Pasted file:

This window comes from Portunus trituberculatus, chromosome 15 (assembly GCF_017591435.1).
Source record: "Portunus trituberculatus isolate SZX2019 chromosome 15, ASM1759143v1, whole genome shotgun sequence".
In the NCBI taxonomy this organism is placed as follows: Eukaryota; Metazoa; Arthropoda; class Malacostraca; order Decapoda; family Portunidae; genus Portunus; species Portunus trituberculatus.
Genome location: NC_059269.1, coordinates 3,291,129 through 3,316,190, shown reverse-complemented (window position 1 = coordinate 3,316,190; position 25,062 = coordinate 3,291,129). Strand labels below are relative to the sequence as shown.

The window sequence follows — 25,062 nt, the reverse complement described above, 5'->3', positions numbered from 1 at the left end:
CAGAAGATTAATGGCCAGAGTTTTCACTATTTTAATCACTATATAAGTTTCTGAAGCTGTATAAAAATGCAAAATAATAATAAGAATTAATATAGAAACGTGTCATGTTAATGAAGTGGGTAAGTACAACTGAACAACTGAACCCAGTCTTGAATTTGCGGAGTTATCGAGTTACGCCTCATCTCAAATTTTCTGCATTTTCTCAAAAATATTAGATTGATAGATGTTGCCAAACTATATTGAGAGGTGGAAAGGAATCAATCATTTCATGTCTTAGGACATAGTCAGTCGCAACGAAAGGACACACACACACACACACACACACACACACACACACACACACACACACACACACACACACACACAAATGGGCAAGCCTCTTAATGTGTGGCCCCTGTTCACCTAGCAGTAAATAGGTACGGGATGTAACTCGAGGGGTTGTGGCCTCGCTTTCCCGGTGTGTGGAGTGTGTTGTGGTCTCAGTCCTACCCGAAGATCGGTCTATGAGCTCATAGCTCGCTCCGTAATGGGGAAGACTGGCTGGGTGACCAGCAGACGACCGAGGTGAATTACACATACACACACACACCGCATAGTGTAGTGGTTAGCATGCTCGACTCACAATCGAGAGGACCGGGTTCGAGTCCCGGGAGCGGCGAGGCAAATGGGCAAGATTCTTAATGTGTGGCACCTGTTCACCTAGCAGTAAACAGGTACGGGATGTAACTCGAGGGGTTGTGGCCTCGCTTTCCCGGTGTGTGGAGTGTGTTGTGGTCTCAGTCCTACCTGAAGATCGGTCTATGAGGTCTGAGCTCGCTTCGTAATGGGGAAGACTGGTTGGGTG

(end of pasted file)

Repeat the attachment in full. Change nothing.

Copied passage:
This window comes from Portunus trituberculatus, chromosome 15 (assembly GCF_017591435.1).
Source record: "Portunus trituberculatus isolate SZX2019 chromosome 15, ASM1759143v1, whole genome shotgun sequence".
In the NCBI taxonomy this organism is placed as follows: Eukaryota; Metazoa; Arthropoda; class Malacostraca; order Decapoda; family Portunidae; genus Portunus; species Portunus trituberculatus.
Genome location: NC_059269.1, coordinates 3,291,129 through 3,316,190, shown reverse-complemented (window position 1 = coordinate 3,316,190; position 25,062 = coordinate 3,291,129). Strand labels below are relative to the sequence as shown.

The window sequence follows — 25,062 nt, the reverse complement described above, 5'->3', positions numbered from 1 at the left end:
CAGAAGATTAATGGCCAGAGTTTTCACTATTTTAATCACTATATAAGTTTCTGAAGCTGTATAAAAATGCAAAATAATAATAAGAATTAATATAGAAACGTGTCATGTTAATGAAGTGGGTAAGTACAACTGAACAACTGAACCCAGTCTTGAATTTGCGGAGTTATCGAGTTACGCCTCATCTCAAATTTTCTGCATTTTCTCAAAAATATTAGATTGATAGATGTTGCCAAACTATATTGAGAGGTGGAAAGGAATCAATCATTTCATGTCTTAGGACATAGTCAGTCGCAACGAAAGGACACACACACACACACACACACACACACACACACACACACACACACACACACACACACACACACAAATGGGCAAGCCTCTTAATGTGTGGCCCCTGTTCACCTAGCAGTAAATAGGTACGGGATGTAACTCGAGGGGTTGTGGCCTCGCTTTCCCGGTGTGTGGAGTGTGTTGTGGTCTCAGTCCTACCCGAAGATCGGTCTATGAGCTCATAGCTCGCTCCGTAATGGGGAAGACTGGCTGGGTGACCAGCAGACGACCGAGGTGAATTACACATACACACACACACCGCATAGTGTAGTGGTTAGCATGCTCGACTCACAATCGAGAGGACCGGGTTCGAGTCCCGGGAGCGGCGAGGCAAATGGGCAAGATTCTTAATGTGTGGCACCTGTTCACCTAGCAGTAAACAGGTACGGGATGTAACTCGAGGGGTTGTGGCCTCGCTTTCCCGGTGTGTGGAGTGTGTTGTGGTCTCAGTCCTACCTGAAGATCGGTCTATGAGGTCTGAGCTCGCTTCGTAATGGGGAAGACTGGTTGGGTG